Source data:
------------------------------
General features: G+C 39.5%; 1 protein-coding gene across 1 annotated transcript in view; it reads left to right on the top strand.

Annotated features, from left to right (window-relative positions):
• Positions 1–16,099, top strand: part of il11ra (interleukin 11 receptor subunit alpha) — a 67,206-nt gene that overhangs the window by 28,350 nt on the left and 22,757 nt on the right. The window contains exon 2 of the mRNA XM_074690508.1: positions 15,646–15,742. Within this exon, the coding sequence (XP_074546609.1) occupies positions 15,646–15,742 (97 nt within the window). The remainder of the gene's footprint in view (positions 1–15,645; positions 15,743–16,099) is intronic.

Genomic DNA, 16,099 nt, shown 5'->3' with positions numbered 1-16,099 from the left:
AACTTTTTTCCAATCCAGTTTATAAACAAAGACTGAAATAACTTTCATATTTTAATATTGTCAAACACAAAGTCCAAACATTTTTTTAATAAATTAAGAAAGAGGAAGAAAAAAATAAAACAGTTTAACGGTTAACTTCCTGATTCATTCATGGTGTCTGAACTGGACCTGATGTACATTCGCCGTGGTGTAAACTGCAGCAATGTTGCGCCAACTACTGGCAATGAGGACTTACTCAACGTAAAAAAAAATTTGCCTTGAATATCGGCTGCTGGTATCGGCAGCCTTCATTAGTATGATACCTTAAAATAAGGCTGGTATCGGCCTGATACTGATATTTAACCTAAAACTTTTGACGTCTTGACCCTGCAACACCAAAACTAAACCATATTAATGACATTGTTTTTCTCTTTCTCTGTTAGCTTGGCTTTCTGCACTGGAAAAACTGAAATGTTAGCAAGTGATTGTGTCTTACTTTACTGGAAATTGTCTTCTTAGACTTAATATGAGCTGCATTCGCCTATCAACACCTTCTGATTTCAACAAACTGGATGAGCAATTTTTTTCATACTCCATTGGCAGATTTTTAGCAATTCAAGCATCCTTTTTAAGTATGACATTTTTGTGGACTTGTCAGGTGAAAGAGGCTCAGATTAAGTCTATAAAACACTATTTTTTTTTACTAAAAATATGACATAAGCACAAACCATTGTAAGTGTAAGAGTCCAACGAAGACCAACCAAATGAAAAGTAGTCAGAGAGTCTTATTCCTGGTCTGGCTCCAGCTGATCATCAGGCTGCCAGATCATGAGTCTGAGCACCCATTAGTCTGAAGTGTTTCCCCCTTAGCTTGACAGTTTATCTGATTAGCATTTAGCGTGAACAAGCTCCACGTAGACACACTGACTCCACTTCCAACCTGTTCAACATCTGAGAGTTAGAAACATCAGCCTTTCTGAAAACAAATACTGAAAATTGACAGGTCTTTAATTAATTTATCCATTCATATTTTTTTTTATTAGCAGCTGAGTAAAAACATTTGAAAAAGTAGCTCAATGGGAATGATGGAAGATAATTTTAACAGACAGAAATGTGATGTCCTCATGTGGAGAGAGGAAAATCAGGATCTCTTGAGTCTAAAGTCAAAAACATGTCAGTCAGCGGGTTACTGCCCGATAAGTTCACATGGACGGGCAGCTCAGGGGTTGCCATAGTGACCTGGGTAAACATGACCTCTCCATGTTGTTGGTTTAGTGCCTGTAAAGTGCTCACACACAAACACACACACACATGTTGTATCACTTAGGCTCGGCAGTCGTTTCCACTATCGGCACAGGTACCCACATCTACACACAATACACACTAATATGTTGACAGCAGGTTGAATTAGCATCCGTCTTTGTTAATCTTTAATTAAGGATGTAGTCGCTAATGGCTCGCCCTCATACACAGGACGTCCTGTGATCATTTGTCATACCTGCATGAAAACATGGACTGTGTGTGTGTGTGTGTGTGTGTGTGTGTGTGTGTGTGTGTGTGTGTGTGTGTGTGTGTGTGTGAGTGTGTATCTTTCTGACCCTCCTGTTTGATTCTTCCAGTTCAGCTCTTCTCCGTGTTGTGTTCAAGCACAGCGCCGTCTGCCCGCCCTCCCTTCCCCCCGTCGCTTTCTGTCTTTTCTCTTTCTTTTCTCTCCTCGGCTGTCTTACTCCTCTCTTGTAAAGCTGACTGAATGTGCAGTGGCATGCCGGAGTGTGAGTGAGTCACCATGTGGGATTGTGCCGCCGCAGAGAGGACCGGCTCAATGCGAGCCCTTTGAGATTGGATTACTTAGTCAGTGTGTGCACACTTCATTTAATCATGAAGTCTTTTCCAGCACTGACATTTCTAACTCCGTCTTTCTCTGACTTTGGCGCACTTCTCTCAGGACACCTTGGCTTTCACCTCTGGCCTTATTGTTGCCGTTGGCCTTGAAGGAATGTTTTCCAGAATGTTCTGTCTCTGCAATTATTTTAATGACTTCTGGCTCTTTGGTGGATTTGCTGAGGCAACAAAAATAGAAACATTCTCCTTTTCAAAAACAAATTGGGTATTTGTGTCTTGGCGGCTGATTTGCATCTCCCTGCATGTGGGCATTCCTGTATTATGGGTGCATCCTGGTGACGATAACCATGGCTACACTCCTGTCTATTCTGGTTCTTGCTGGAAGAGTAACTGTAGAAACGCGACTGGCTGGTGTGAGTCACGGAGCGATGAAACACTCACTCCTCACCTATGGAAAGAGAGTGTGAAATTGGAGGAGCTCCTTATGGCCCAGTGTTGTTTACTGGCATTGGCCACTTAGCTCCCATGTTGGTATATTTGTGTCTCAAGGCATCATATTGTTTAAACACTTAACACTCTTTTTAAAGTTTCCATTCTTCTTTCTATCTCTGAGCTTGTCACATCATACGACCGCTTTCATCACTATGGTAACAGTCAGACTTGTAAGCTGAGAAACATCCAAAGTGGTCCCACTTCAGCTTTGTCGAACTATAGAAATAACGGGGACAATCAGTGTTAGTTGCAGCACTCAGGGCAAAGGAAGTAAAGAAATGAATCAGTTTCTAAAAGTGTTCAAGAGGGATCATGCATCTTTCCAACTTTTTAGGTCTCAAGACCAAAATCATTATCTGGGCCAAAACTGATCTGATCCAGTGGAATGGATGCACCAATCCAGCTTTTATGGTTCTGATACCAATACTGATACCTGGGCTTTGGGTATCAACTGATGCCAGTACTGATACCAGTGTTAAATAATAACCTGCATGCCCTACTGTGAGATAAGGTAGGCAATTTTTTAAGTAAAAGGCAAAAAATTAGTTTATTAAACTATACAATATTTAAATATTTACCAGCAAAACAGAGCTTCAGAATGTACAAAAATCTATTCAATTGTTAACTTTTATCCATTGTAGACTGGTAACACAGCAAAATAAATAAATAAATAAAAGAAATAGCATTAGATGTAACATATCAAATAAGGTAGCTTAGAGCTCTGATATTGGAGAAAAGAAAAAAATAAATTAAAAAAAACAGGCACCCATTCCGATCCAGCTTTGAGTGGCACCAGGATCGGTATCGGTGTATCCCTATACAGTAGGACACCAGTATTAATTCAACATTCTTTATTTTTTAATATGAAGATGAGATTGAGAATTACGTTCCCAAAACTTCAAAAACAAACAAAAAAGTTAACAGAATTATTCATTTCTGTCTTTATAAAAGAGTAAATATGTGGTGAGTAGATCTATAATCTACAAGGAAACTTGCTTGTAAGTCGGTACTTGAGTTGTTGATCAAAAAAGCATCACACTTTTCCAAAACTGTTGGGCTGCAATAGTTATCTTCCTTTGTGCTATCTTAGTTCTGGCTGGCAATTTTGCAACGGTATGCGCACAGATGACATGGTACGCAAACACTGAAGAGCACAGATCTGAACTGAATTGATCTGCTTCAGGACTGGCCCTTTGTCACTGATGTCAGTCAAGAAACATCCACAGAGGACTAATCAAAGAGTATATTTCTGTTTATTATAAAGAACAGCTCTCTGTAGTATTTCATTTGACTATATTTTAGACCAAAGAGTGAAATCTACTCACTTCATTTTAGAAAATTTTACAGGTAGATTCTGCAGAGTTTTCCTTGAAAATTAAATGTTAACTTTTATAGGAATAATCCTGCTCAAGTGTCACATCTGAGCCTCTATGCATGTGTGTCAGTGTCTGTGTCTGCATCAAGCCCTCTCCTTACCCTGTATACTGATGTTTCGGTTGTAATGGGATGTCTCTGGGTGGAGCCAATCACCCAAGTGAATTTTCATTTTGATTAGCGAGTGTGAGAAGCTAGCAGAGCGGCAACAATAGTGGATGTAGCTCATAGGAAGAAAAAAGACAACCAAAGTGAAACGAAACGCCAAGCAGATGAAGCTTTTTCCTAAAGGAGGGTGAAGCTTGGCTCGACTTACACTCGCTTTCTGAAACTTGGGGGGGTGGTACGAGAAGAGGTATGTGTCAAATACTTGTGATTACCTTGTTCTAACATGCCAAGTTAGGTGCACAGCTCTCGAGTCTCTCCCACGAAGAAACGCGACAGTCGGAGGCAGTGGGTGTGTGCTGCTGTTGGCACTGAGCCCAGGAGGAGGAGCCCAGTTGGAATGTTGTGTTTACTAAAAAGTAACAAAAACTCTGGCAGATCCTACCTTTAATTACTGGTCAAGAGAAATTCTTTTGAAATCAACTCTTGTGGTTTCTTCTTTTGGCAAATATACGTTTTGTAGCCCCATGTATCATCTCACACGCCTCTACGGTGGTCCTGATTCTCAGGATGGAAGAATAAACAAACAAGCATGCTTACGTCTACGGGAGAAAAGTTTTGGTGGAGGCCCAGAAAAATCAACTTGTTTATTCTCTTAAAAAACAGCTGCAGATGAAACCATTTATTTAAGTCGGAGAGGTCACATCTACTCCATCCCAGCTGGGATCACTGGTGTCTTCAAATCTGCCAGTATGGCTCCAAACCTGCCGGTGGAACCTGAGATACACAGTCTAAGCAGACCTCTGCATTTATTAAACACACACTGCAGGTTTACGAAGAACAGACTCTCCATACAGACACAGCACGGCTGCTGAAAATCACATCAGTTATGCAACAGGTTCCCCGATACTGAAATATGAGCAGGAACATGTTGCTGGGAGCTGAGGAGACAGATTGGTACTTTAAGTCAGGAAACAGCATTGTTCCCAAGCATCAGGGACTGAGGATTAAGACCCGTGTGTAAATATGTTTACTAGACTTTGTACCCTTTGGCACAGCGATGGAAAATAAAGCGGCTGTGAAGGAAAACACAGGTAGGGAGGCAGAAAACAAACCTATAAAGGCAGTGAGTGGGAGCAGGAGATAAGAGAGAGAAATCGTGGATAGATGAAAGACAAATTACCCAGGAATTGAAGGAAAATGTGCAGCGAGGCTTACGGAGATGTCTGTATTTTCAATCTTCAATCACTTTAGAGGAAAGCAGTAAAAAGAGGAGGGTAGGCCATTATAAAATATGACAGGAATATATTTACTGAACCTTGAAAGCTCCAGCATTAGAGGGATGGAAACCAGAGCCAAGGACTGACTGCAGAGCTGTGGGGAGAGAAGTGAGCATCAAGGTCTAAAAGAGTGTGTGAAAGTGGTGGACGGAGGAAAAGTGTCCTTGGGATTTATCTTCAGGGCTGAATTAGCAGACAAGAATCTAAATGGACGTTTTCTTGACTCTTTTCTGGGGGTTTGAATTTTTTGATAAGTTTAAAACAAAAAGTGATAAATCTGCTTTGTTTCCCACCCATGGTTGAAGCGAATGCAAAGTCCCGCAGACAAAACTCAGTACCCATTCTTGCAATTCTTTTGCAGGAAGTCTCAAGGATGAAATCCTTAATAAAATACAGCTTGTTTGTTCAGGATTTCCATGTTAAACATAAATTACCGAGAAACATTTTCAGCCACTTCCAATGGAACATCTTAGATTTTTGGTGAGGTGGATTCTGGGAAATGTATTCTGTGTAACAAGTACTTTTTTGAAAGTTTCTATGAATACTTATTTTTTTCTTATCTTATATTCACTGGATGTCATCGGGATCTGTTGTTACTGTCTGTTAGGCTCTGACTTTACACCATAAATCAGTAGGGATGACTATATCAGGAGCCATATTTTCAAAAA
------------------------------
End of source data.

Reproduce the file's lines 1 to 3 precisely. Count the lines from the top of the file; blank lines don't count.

General features: G+C 39.5%; 1 protein-coding gene across 1 annotated transcript in view; it reads left to right on the top strand.

Annotated features, from left to right (window-relative positions):
• Positions 1–16,099, top strand: part of il11ra (interleukin 11 receptor subunit alpha) — a 67,206-nt gene that overhangs the window by 28,350 nt on the left and 22,757 nt on the right. The window contains exon 2 of the mRNA XM_074690508.1: positions 15,646–15,742. Within this exon, the coding sequence (XP_074546609.1) occupies positions 15,646–15,742 (97 nt within the window). The remainder of the gene's footprint in view (positions 1–15,645; positions 15,743–16,099) is intronic.